9. When you get to a corner that needs to be turned, lower the needle into the fabric and raise the presser foot. Pivot the quilt in the other direction and lower the presser foot again. Continue stitching.
10. When you reach a spot where you need to stop stitching, take two stitches backward to secure the thread, just as in Step 7.
Remember, you need to secure the thread at the beginning and end every time, or you run the risk of the stitching coming undone at these starting and stopping points, resulting in an unsightly 1/4 inch or so that is unstitched.
After you finish quilting the area you unrolled, remove the project from the machine and unroll the sides to expose an unquilted area. Continue stitching until you have quilted the entire quilt.

Choosing free-motion machine quilting for advanced projects

Free-motion machine quilting requires some practice to master, but the following description will give you a brief introduction. Plenty of books are available devoted entirely to this subject.
Free-motion quilting is beautiful for fancy quilting patterns, with decorative possibilities limited only by your imagination. You can use it to create graceful curved designs and floral patterns, as well as the basis for stipple quilting by machine.
To do free-motion quilting, you need a special presser foot called a darning or free-motion foot. This type of foot has a rounded toe that travels just above the surface of the fabric, as shown in Figure 3.

Figure 3: A darning foot for free-motion quilting.
Because you feed the quilt through the machine manually, free-motion quilting requires you to disengage your machine's feed dogs:
  • On some machines, you disengage the feed dogs by turning a knob, which lowers them out of position.
  • On other machines (especially older models), you don't lower the feed dogs to disengage them. Instead, you cover them with a metal or plastic plate. You will find this plate in your machine's bag of tricks.
Refer to your machine's manual to see how yours works.
With free-motion quilting, you do not need to adjust the length of the straight-stitch on your machine at all. The speed at which you are sewing combined with the speed at which you move the quilt around under the needle determines the stitch length. This is why practice is so important before attempting a large project in free-motion quilting.
After inserting the darning foot and disengaging the feed dogs, thread your machine and bobbin as you would for straight-line quilting. Place the quilt under the presser foot with one hand positioned on each side of the quilt, 2 inches or so from the presser foot. Use your hands to guide the quilt in the necessary direction under the darning foot.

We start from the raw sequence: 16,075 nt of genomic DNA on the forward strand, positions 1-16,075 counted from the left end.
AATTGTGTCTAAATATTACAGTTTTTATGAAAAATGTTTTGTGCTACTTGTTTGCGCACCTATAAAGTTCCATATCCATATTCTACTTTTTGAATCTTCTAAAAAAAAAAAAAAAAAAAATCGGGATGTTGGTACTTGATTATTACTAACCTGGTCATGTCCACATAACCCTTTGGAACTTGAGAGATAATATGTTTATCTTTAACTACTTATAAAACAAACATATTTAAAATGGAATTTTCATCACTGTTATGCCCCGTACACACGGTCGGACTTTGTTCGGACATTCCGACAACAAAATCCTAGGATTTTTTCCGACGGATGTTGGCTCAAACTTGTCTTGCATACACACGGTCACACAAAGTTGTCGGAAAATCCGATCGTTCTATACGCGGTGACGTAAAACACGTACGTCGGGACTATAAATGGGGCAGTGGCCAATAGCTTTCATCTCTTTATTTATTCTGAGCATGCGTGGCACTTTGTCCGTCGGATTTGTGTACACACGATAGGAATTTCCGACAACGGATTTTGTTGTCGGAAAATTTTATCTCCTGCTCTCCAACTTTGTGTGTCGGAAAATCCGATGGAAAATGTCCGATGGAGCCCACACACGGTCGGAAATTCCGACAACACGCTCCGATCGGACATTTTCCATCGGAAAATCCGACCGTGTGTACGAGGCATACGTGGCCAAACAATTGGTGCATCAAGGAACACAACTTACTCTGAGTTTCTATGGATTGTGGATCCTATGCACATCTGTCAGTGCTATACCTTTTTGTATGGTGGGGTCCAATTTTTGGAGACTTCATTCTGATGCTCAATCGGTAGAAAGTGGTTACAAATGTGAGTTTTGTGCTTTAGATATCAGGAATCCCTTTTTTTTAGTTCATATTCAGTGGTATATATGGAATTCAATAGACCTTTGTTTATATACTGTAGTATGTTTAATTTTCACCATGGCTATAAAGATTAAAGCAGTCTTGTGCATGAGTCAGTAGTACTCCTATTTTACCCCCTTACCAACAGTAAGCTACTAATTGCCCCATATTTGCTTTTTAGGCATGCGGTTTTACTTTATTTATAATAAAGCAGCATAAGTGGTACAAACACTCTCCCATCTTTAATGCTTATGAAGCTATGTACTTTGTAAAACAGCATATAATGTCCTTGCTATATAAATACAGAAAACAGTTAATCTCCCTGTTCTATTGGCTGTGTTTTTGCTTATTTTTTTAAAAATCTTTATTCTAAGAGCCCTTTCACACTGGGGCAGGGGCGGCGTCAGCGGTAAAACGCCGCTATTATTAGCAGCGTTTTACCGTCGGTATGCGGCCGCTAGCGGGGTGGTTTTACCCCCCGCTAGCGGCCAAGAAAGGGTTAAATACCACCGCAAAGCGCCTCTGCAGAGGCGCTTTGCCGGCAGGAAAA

If your fingers feel dry, or if you are having trouble moving the quilt under the machine because your fingers are sliding on the fabric, cover the first and index finger of each hand (four fingers in all) with a rubber fingertip from the office supply store.
Slowly begin stitching, taking two or three stitches in the same spot to secure the thread at the beginning. As you stitch, move the quilt, guiding it with your two hands, so that the needle follows your marked quilting lines or designs. Keeping the machine at a steady speed, move the fabric slowly and smoothly so you don't end up with gaps or overly long stitches. Slow and steady is the key here!
Free-motion machine quilting takes some time to master. Start on small projects, such as pillows, placemats, or wallhangings, before progressing to larger projects. Stipple quilting is a great first-time use for free-motion quilting because you are not required to follow a set pattern. Instead, you learn to maneuver the project under the darning foot and get some much-needed experience.

Wednesday, August 24, 2011

Vision Boards

Take a look at these artistic collages, and learn how to make them!  The folks over at Craft Ideas Weekly have tons of other projects too! Very fun site!

An Example Of A Free Form Vision Board

Tuesday, August 23, 2011

Wonderful Low Cal PB Pie!

Take a look at this mouthwatering recipe featured at Food Network's Hungry Girl blog!

It's hard for us to express in words how amazing this dessert is -- any accurate depiction would need tap-dancing unicorns and a 20-minute fireworks show. You're gonna have to make it and taste for yourself. Cue the unicorns...

1/2 cup reduced-fat creamy peanut butter, room temperature
Half an 8-oz. tub fat-free cream cheese, room temperature
1/4 cup powdered sugar
1/2 cup light vanilla soymilk (or Unsweetened Vanilla Almond Breeze)